Let’s face it, no matter how learner-centered we make our classrooms, part of our jobs will always be to convey information to students in memorable ways. At those times, we turn to direct instruction as a time-efficient and effective strategy. The most common form of this strategy is the lecture, but this has been criticized for over-use. But live lectures aren’t the only way to do direct instruction, and many digital solutions are not only just as time-efficient, they also offer the added benefit of being timeless so that students can return to them as needed. This is the basis of learning models like the Flipped Classroom in which educators create videos or other learning objects for students to review outside of class, leaving teachers more class time for extension and application activities, collaboration with students, and differentiation.
There are many great tools for creating digital learning objects, including podcasting tools, visualization tools, audio editing tools, photo editing tools, and video editing tools. Teachers regularly create ThingLinks, Infograms, and Tellagamis to quickly share an idea or convey information. One of my favorite tools recently is Moovly, a time-line based video editor that allows me to create professional-looking videos easily.
What is Moovly?
Check out this intro video to get an overview of Moovly:
And here is an example of a Moovly Video I created:
There are a few reasons why I like Moovly. First off, the free version is hearty enough to not require that I spend money to do what I want to do. I can also choose to pay for features that I want as needed instead of paying to upgrade to get features I don’t need. Second, it’s so easy to create with Moovly. Each of the animations in the video above were already programmed in, requiring no expertise on my part. Third, I like that I can upload my own images and music. This expands the usability of this tool greatly. Fourth, I have the ability to download my video, share it via social media, or publish it to YouTube, meaning that I have lots of ways to share my Moov with students. Finally, I really like how many support resources Moovly provides, especially on their blog.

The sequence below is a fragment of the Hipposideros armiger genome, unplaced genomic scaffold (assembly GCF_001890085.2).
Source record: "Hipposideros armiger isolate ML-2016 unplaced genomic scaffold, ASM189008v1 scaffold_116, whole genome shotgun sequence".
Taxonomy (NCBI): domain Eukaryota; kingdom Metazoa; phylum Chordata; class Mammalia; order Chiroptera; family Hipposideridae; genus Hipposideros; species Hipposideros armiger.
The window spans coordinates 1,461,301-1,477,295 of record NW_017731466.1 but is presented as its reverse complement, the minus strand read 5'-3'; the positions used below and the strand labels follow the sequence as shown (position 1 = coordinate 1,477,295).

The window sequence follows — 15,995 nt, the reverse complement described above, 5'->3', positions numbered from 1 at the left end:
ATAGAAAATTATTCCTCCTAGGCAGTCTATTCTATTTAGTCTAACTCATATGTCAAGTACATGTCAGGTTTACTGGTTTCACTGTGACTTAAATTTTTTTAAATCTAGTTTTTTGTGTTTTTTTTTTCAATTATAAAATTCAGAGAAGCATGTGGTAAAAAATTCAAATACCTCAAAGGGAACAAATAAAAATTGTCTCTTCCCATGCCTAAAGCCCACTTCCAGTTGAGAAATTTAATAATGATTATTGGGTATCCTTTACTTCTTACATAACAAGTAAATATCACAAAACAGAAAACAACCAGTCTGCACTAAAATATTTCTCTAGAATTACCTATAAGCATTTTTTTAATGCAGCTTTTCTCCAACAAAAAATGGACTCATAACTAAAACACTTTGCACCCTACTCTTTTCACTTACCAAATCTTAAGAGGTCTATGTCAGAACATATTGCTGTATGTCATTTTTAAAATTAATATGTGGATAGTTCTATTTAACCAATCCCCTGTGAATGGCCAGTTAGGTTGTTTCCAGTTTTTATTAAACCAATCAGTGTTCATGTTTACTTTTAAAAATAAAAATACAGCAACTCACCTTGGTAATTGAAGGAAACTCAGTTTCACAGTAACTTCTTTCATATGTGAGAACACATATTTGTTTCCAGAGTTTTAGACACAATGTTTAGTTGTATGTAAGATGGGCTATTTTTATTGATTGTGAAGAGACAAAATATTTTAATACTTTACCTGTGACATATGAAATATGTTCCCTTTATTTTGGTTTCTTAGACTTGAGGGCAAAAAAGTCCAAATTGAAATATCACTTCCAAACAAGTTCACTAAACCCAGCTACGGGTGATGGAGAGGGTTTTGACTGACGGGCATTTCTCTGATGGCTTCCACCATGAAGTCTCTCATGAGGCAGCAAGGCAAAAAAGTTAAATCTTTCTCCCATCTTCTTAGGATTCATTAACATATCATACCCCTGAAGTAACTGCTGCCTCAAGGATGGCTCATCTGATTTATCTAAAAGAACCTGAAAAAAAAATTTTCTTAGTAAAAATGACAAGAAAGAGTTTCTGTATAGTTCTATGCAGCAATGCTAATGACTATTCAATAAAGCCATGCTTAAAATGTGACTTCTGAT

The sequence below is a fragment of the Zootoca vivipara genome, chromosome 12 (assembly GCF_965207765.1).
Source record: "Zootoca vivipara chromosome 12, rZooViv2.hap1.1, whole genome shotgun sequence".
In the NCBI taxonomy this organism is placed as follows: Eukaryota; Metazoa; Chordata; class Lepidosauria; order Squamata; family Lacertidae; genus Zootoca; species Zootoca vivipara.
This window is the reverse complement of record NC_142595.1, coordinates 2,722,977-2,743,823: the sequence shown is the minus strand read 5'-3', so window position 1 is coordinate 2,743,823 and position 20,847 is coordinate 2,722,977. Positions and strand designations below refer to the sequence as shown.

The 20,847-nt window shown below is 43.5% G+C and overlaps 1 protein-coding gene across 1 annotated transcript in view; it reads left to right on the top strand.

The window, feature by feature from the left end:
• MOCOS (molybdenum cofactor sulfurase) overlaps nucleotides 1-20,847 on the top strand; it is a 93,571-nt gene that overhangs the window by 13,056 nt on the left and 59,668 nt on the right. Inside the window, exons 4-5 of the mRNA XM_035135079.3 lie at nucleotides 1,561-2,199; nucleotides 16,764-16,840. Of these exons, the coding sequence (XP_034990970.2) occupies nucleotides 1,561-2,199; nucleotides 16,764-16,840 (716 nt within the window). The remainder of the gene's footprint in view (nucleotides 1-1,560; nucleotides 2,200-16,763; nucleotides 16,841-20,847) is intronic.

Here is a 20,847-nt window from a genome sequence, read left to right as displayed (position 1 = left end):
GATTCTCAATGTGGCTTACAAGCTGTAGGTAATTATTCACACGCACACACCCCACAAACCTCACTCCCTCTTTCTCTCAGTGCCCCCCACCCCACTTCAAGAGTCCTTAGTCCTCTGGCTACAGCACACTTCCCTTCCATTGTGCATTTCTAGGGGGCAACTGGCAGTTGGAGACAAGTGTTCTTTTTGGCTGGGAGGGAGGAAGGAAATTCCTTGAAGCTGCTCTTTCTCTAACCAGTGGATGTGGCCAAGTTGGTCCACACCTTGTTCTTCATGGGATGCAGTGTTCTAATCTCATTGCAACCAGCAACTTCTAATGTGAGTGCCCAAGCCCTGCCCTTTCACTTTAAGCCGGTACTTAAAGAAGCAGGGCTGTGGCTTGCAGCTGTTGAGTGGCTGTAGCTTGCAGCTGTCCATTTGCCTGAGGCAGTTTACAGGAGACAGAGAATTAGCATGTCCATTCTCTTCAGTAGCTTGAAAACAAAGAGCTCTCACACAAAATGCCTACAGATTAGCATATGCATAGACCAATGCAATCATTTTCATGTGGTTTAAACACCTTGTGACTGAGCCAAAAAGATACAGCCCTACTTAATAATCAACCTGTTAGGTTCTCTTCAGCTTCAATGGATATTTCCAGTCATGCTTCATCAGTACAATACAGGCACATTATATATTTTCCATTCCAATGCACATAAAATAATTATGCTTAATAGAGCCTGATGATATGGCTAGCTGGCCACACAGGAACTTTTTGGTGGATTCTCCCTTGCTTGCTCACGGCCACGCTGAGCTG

Here are some resources to get you going:
- Moovly Education on Pinterest
- Moovly for Education Site
- B’s Life Blog Post
- DigiTeacher Blog Post
- Teachers First Review
- Moovly on Pinterest
Demonstrate a process with Moovly.
Create a commercial for your classroom expectations with Moovly.
Create a persuasive video such as a PSA with Moovly.
Teach a concept with Moovly.
Create a motivational video.
Create a video invitation with Moovly.
Introduce a topic with Moovly.
Teach about an author, historical figure, or character with Moovly.
Illustrate a story with Moovly.
Convey instructions with Moovly.
Why it Matters (Teaching Rubric)
The ability to convey information and class content in an engaging and effective manner requires that we have many strategies in order to differentiate for our students and capture their interest (Competency 2.2). Additionally, by creating content resources that live beyond the moment, we are able to more effectively pace our lessons and make full use of the time we have in class with our students (Competency 2.3).
Moovly is just one of many easy video creation tools available to teachers. If you use a Mac or an iOS device, you may want to explore iMovie. On PC, Windows MovieMaker is a popular choice. While not a free choice, a great video creation tool for both platforms is TechSmith’s Camtasia. Other web tools of note include Animoto, PowToon, and Magisto. Apps of note include StopMotion, Tellagami, and ExplainEverything.
Today’s challenge is to look at the options in a video creation tool like Moovly and reflect on how you could use this resource to deliver content and pace lessons. Share those reflections in the comments below and if you have another great tool for creating digital content please feel free to add it to your comments as well. Commenting on others responses is a great way to share ideas and make educational connections, just remember that “active participation” is more than just an “attaboy” for someone else. Enjoy!
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